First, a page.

A billion years ago, in a tiny galaxy far, far away, stars started to vanish. Fatally attracted by much larger nearby galaxies, little Hickson Compact Group 98 stretched and writhed as its stars were stripped off. Now a team of astronomers in Israel, the United States and Russia, equipped with luck, cutting-edge technology and patience, have discovered the ghostly remains of this disrupted galaxy, which looks like a tadpole, complete with head and tail.
What began as a dwarf galaxy about 300 million light years away from Earth is now a cosmic baby frog that is really hard to see, though it stretches a million light years from end to end. Its tail alone is 500,000 light years long.
Altogether, this space relic is 10 times longer than the Milky Way, says Dr. Noah Brosch of the Florence and George Wise Observatory at Tel Aviv University’s School of Physics and Astronomy, who led the research for the study.
How far away is 300 million light years? It takes 300 million years for its light to reach us, that’s how far. “When the light left this place, what we had on Earth was the precursors of the dinosaurs, not even the dinosaurs themselves,” Brosch explains.
Not alone at home
Our story begins, as said, a billion years ago with a dwarf galaxy. But wee HCG98 was not alone.
Following the Big Bang, the universe was not created equal. Some areas of the primordial universe – and of the universe today – have more matter than others (we are not discussing dark matter or energy here, but the kind of matter we can recognize).
“In astronomy, where do we find a galaxy in the universe? Next to another galaxy,” says Brosch. “They formed in denser regions of the universe, and tend to be formed more or less in the same place. And if there is a large concentration of matter – it will attract more matter. That is how we get a cluster of galaxies.”
So even though the universe is spreading, wherever there are galaxies they tend to group and grow closer than ever.
In the case of little HCG98, it seems to have become attracted over the eons to a compact group of perhaps four galaxies, rather close to each other, that exerted a colossal pull. The gravitational force of two visible galaxies attracted stars away from this vulnerable small galaxy.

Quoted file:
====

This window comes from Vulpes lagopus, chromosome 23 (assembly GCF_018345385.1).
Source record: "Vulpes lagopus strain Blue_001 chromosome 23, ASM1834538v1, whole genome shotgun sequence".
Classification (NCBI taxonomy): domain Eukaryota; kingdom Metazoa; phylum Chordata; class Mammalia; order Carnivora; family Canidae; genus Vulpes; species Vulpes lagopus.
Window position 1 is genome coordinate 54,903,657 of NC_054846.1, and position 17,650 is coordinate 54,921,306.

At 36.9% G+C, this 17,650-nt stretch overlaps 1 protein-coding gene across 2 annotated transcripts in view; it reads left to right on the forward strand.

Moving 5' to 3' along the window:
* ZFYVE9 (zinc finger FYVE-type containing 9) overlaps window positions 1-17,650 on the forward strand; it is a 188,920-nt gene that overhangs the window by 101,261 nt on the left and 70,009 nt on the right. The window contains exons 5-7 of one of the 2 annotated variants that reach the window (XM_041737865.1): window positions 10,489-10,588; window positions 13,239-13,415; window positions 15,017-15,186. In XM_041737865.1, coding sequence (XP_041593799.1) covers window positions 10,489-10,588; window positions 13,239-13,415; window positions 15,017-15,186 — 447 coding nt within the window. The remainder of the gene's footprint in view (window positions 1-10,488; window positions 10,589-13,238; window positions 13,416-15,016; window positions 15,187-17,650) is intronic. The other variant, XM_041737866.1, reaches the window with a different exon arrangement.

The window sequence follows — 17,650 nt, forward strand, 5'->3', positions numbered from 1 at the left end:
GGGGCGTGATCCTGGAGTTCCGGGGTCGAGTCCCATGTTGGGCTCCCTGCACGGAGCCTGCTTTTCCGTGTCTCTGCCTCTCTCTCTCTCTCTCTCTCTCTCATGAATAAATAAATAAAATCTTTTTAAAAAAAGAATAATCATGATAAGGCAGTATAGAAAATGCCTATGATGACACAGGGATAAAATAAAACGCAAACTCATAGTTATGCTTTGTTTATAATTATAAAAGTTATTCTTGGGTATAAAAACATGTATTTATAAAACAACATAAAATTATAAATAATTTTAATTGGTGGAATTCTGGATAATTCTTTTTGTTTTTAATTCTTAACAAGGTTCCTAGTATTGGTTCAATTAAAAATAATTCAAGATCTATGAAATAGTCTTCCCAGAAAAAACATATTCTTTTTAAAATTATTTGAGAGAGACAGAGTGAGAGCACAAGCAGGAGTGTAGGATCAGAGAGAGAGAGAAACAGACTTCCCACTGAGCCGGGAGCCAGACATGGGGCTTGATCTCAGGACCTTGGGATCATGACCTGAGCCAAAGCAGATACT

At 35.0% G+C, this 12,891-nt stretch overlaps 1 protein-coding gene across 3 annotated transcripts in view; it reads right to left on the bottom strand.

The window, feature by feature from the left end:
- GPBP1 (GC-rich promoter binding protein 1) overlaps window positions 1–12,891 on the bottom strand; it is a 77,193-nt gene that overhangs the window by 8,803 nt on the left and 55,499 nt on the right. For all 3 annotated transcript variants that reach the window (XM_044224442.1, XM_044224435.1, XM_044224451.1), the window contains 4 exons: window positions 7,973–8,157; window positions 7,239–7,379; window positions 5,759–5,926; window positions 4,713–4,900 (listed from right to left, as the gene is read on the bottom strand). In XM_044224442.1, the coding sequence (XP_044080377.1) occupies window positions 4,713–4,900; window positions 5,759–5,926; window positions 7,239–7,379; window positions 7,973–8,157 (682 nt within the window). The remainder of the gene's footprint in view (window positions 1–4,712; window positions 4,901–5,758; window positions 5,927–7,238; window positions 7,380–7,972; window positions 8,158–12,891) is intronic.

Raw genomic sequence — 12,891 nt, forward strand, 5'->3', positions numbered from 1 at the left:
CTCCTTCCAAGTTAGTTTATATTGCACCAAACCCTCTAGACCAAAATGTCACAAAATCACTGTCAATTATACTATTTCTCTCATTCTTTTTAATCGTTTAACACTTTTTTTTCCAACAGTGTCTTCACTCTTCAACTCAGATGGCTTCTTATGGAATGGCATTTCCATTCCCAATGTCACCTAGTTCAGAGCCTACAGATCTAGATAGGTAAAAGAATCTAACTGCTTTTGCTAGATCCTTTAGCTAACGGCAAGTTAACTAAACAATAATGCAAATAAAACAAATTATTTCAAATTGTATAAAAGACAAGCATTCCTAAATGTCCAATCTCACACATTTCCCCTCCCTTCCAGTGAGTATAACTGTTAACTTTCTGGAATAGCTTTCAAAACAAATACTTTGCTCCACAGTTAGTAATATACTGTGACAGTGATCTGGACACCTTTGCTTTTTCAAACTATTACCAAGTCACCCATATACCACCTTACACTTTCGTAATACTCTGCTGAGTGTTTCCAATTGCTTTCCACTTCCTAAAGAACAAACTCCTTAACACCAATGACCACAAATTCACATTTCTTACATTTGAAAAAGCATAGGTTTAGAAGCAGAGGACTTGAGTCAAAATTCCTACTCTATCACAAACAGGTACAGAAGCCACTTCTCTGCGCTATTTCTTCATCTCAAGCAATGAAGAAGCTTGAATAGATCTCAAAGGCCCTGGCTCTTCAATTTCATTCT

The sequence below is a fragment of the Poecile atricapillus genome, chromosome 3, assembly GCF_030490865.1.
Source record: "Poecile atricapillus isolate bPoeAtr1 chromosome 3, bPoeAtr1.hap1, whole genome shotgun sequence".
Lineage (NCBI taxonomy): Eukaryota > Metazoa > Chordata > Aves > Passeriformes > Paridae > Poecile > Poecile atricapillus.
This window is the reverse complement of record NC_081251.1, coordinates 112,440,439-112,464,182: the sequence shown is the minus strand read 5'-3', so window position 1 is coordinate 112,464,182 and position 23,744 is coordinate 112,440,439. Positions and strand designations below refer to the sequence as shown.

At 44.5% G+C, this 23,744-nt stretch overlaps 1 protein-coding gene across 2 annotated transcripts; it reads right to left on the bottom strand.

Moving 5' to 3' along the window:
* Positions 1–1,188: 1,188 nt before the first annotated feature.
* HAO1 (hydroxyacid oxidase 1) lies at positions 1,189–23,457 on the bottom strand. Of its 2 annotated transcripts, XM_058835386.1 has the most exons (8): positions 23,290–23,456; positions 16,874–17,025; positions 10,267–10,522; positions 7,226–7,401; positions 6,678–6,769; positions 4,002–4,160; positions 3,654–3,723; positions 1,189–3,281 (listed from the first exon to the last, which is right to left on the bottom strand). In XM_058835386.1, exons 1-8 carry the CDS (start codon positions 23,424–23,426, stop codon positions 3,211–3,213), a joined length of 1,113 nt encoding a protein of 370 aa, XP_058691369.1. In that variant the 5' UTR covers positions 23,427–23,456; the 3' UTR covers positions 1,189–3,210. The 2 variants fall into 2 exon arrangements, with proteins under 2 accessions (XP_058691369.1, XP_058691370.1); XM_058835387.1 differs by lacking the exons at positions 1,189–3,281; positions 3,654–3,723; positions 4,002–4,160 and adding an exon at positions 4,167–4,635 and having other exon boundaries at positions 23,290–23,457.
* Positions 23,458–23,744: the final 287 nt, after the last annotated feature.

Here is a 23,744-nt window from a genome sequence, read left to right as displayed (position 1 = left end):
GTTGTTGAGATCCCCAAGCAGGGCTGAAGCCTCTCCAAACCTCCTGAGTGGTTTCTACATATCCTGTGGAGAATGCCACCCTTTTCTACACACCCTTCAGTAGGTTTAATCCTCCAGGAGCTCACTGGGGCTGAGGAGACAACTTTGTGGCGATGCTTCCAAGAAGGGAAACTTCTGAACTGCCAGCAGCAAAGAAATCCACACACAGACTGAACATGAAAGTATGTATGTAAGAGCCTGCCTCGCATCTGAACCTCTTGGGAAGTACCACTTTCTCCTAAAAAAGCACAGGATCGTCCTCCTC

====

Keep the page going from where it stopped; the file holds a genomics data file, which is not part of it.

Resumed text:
The head of the tadpole is the area of the dwarf galaxy that’s nearest to the two poachers; stars lingering in the victim galaxy formed the tail.
What we see today is the process of stretched-out HCG98 “falling” into this mini-cluster of galaxies, with which it will eventually merge, Brosch sums up.
“Eventually” means in hundreds of millions of years, he clarifies.
When it is all over, wee Hickson Compact Group 98 will be no more: it will have merged with the other galaxies next to it.
It is quite a feat to notice a galaxy scattering its stars when the whole thing is so faint and far away. The scientists did this by collecting dozens of images of the targets, each exposed through a filter that selects red light while virtually eliminating light pollution.
When galaxies meet
The best aid to understanding the process of galactic disruption is the pool table.
“When you start a game of billiards, you put the balls in a triangle, nicely arranged. Then you take away that frame and shoot a ball toward the neatly arranged balls. The balls go everywhere. That is disruption,” says Brosch.
“In our case, the stars of the small galaxy eaten by the two big ones are like the balls in the triangle. They meet the stars and material in the other galaxies and scatter everywhere,” he explains.
Which means that when galaxies are disrupted, their stars are either incorporated into the more massive galaxies or get ejected into intergalactic space.
The tadpole hasn’t been given a more attractive name because it had been something of a galactic nonentity to begin with, apparently. “It had been a small galaxy, just with stars not especially bright. Now that the stars are scattering, what remains there is very faint,” says Brosch.
“The extragalactic tadpole contains a system of two very close ‘normal’ disc galaxies, each about 40,000 light years across,” he adds. “Together with other nearby galaxies, the galaxies form a compact group.”
Compact groups were identified in 1982 by the astronomer Paul Hickson, who published a catalog of 100 such groups. Our tadpole is in group No. 98.
Ultimately, in a billion years the whole lot over there in HCG98 will merge into a single galaxy.
Brosch collaborated on the study with Prof. R. Michael Rich of UCLA, Dr. Alexandr Mosenkov of St. Petersburg University and Dr. Shuki Koriski of TAU’s Florence and George Wise Observatory and School of Physics and Astronomy. The results were published in Oxford University’s Monthly Notices of the Royal Astronomical Society.